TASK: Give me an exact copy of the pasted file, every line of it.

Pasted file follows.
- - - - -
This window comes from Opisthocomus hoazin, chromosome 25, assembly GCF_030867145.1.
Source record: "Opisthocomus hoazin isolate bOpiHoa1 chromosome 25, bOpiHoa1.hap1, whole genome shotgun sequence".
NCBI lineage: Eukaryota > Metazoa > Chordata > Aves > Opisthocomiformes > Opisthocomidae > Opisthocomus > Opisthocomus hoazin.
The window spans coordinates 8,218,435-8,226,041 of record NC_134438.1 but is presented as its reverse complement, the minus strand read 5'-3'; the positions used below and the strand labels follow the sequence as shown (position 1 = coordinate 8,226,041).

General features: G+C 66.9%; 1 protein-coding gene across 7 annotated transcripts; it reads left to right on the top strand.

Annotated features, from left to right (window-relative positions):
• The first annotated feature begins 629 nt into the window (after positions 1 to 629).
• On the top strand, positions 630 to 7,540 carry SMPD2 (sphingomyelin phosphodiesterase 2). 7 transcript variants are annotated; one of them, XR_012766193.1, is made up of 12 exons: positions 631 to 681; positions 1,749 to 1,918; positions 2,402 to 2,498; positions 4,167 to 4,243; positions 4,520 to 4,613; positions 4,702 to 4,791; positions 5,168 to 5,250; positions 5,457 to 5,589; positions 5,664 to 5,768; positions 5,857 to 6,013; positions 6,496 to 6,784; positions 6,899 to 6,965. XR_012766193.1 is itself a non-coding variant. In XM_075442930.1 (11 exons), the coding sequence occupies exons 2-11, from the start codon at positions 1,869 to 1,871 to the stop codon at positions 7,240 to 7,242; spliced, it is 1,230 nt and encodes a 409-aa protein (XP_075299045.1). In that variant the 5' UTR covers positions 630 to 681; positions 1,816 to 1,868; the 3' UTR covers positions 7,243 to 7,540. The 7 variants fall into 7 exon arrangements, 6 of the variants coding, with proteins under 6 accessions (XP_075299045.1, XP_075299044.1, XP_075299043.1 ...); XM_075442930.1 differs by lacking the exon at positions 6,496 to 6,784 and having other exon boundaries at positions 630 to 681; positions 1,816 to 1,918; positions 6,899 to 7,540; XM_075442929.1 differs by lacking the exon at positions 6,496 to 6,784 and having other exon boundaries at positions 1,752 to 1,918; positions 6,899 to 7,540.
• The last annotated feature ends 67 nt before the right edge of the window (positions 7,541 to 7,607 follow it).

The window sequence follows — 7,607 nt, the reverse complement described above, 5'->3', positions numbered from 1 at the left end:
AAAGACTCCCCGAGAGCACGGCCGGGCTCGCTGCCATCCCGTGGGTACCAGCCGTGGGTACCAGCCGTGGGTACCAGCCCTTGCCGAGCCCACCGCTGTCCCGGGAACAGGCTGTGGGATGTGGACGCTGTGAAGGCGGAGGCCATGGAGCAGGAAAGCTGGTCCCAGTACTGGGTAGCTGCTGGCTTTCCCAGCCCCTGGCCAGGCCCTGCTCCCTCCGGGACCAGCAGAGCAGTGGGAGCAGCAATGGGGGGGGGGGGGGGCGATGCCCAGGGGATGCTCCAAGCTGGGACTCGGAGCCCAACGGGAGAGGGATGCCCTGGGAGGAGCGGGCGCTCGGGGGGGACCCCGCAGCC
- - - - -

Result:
This window comes from Opisthocomus hoazin, chromosome 25, assembly GCF_030867145.1.
Source record: "Opisthocomus hoazin isolate bOpiHoa1 chromosome 25, bOpiHoa1.hap1, whole genome shotgun sequence".
NCBI lineage: Eukaryota > Metazoa > Chordata > Aves > Opisthocomiformes > Opisthocomidae > Opisthocomus > Opisthocomus hoazin.
The window spans coordinates 8,218,435-8,226,041 of record NC_134438.1 but is presented as its reverse complement, the minus strand read 5'-3'; the positions used below and the strand labels follow the sequence as shown (position 1 = coordinate 8,226,041).

General features: G+C 66.9%; 1 protein-coding gene across 7 annotated transcripts; it reads left to right on the top strand.

Annotated features, from left to right (window-relative positions):
• The first annotated feature begins 629 nt into the window (after positions 1 to 629).
• On the top strand, positions 630 to 7,540 carry SMPD2 (sphingomyelin phosphodiesterase 2). 7 transcript variants are annotated; one of them, XR_012766193.1, is made up of 12 exons: positions 631 to 681; positions 1,749 to 1,918; positions 2,402 to 2,498; positions 4,167 to 4,243; positions 4,520 to 4,613; positions 4,702 to 4,791; positions 5,168 to 5,250; positions 5,457 to 5,589; positions 5,664 to 5,768; positions 5,857 to 6,013; positions 6,496 to 6,784; positions 6,899 to 6,965. XR_012766193.1 is itself a non-coding variant. In XM_075442930.1 (11 exons), the coding sequence occupies exons 2-11, from the start codon at positions 1,869 to 1,871 to the stop codon at positions 7,240 to 7,242; spliced, it is 1,230 nt and encodes a 409-aa protein (XP_075299045.1). In that variant the 5' UTR covers positions 630 to 681; positions 1,816 to 1,868; the 3' UTR covers positions 7,243 to 7,540. The 7 variants fall into 7 exon arrangements, 6 of the variants coding, with proteins under 6 accessions (XP_075299045.1, XP_075299044.1, XP_075299043.1 ...); XM_075442930.1 differs by lacking the exon at positions 6,496 to 6,784 and having other exon boundaries at positions 630 to 681; positions 1,816 to 1,918; positions 6,899 to 7,540; XM_075442929.1 differs by lacking the exon at positions 6,496 to 6,784 and having other exon boundaries at positions 1,752 to 1,918; positions 6,899 to 7,540.
• The last annotated feature ends 67 nt before the right edge of the window (positions 7,541 to 7,607 follow it).

The window sequence follows — 7,607 nt, the reverse complement described above, 5'->3', positions numbered from 1 at the left end:
AAAGACTCCCCGAGAGCACGGCCGGGCTCGCTGCCATCCCGTGGGTACCAGCCGTGGGTACCAGCCGTGGGTACCAGCCCTTGCCGAGCCCACCGCTGTCCCGGGAACAGGCTGTGGGATGTGGACGCTGTGAAGGCGGAGGCCATGGAGCAGGAAAGCTGGTCCCAGTACTGGGTAGCTGCTGGCTTTCCCAGCCCCTGGCCAGGCCCTGCTCCCTCCGGGACCAGCAGAGCAGTGGGAGCAGCAATGGGGGGGGGGGGGGGCGATGCCCAGGGGATGCTCCAAGCTGGGACTCGGAGCCCAACGGGAGAGGGATGCCCTGGGAGGAGCGGGCGCTCGGGGGGGACCCCGCAGCC